Tag Archives: Chicago

Saving Public Housing?

30 Jan

My friend Diane Miller, who just finished reading my book, made some nice comments. “I just finished reading MHH and was so encouraged by it. I love all of the tangible examples of what people are doing around the country.” I’m quite impressed with Diane’s efforts to save some public housing in Chicago. See the link below for more information about the work that she is doing.


With changing national policy, many public housing developments have been torn down.This is a good thing, but it has many unintended consequences of displacing residents. The HOPE VI funding is creating wonderful mixed income communities, but many of us feel that there is a need to retain some public housing. What do you think?

MLK, Housing, and Civil Rights

23 Jan

cc-by-tychayWe are here today because we are tired. We are tired of being seared in the flames of withering injustice. We are tired of paying more for less. We are tired of living in rat-infested slums and in the Chicago Housing Authority’s cement reservations.

–Dr. Martin Luther King, Jr.

In celebrating Dr. Martin Luther King, Jr. this week, one aspect of his legacy that has sometimes been overshadowed was his advocacy for affordable housing. But as Terri Ludwig points out, ending discrimination in housing and ensuring decent, low-cost housing for all was inseparable from Dr. King’s overall mission.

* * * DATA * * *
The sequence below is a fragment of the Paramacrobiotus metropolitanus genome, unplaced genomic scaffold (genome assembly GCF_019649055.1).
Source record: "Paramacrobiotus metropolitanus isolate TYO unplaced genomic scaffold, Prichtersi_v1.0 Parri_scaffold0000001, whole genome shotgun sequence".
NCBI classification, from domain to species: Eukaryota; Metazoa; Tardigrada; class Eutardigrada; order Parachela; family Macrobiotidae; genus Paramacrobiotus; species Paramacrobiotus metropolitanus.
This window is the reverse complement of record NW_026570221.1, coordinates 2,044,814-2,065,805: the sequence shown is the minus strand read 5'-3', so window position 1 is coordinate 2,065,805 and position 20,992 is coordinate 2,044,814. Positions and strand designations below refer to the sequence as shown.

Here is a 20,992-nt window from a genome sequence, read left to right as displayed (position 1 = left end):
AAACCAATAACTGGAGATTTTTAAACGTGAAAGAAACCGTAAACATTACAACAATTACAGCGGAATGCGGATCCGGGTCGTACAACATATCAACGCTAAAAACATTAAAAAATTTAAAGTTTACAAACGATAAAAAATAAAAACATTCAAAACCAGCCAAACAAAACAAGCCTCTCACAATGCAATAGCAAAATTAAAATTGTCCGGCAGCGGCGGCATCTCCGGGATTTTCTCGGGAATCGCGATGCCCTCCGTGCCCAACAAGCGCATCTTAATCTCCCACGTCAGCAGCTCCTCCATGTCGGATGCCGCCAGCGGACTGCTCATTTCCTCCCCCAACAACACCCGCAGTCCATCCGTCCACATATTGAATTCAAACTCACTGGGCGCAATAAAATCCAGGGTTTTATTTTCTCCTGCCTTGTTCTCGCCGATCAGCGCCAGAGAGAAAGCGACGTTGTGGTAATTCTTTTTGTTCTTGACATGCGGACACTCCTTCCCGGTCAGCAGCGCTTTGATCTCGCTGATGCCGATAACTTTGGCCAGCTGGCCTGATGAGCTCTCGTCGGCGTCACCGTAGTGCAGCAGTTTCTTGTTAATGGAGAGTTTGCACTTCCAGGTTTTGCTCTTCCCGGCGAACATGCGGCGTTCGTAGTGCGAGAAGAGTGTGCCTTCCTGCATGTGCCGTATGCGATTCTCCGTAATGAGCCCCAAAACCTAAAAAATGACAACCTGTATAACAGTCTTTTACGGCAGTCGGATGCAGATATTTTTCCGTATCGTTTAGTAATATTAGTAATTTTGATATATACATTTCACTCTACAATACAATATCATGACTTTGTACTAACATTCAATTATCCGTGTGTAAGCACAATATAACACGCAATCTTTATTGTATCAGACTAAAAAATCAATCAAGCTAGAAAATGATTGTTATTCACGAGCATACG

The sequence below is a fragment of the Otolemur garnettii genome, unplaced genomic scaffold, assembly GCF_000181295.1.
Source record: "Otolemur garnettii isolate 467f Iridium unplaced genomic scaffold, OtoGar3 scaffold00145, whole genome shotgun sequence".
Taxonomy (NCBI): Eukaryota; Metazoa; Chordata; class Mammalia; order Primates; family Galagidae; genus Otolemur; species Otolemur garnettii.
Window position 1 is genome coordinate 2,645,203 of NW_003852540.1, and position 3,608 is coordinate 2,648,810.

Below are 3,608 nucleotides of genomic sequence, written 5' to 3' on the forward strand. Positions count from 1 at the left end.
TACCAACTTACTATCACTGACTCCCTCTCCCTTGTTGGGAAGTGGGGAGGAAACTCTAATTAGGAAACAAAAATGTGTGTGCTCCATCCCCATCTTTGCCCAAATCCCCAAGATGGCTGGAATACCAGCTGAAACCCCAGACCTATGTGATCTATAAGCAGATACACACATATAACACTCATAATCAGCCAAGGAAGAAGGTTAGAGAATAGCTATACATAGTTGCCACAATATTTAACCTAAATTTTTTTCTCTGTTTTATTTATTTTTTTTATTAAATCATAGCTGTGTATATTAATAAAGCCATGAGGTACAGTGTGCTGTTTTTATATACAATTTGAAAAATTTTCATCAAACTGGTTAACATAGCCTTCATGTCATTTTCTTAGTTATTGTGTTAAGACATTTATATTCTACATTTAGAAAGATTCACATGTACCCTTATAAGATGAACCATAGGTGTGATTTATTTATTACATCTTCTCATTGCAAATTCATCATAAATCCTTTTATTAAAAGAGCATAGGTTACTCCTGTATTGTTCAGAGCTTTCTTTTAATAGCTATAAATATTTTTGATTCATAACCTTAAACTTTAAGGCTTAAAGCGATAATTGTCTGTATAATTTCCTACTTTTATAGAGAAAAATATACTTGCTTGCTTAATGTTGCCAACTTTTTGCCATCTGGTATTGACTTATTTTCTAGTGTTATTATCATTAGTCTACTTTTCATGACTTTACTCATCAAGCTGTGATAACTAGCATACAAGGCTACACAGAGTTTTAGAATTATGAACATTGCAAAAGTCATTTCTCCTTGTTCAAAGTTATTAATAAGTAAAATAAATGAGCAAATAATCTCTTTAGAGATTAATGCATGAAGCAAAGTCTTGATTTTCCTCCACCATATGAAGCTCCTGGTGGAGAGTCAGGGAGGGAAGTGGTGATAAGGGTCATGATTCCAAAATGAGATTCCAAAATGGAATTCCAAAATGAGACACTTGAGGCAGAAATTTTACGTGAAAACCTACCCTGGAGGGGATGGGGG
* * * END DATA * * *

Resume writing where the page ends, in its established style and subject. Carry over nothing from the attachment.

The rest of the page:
Terri is president and CEO of Enterprise Community Partners, Inc., a national nonprofit that provides capital and knowledge to create affordable homes. In “MLK’s Housing Legacy,” she writes, his July 1966 speech at the Chicago Freedom Movement launched a housing movement in the city that quickly gained results:

In August 1966, activists and city officials reached a “summit agreement,” through which the local housing authority promised to build more public housing and the Mortgage Bankers Association agreed to enact certain anti-discrimination rules. … After signing the Chicago summit agreement, Dr. King called it “the first step in a thousand-mile journey.”

Ultimately, Dr. King’s efforts would culminate in the signing of Title VIII of the Civil Rights Act of 1968 — the Fair Housing Act, banning discrimination in home sales and rentals. In signing the law, President Lyndon Johnson credited Dr. King’s vision and advocacy for contributing to its passage – which, sadly, happened a week after his tragic death.

You can read the full article on the Huffington Post.

Photo: cc by tychay

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